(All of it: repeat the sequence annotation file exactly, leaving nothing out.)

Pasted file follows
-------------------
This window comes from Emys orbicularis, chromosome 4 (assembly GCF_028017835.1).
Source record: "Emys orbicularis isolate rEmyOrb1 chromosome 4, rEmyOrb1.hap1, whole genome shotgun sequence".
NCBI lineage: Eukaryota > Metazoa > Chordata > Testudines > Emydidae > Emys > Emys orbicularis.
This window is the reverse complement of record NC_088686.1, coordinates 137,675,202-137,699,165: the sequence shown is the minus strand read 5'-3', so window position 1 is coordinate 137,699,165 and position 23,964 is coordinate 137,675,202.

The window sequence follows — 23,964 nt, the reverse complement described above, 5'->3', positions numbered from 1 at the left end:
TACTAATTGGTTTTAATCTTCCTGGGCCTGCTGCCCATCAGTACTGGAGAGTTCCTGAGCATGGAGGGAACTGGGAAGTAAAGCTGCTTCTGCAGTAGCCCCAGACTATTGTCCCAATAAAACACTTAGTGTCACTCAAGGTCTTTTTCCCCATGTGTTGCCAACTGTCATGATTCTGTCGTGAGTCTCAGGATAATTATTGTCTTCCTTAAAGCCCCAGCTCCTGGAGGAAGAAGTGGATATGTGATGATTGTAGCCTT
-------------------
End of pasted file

This window comes from Emys orbicularis, chromosome 4 (assembly GCF_028017835.1).
Source record: "Emys orbicularis isolate rEmyOrb1 chromosome 4, rEmyOrb1.hap1, whole genome shotgun sequence".
NCBI lineage: Eukaryota > Metazoa > Chordata > Testudines > Emydidae > Emys > Emys orbicularis.
This window is the reverse complement of record NC_088686.1, coordinates 137,675,202-137,699,165: the sequence shown is the minus strand read 5'-3', so window position 1 is coordinate 137,699,165 and position 23,964 is coordinate 137,675,202.

The window sequence follows — 23,964 nt, the reverse complement described above, 5'->3', positions numbered from 1 at the left end:
TACTAATTGGTTTTAATCTTCCTGGGCCTGCTGCCCATCAGTACTGGAGAGTTCCTGAGCATGGAGGGAACTGGGAAGTAAAGCTGCTTCTGCAGTAGCCCCAGACTATTGTCCCAATAAAACACTTAGTGTCACTCAAGGTCTTTTTCCCCATGTGTTGCCAACTGTCATGATTCTGTCGTGAGTCTCAGGATAATTATTGTCTTCCTTAAAGCCCCAGCTCCTGGAGGAAGAAGTGGATATGTGATGATTGTAGCCTT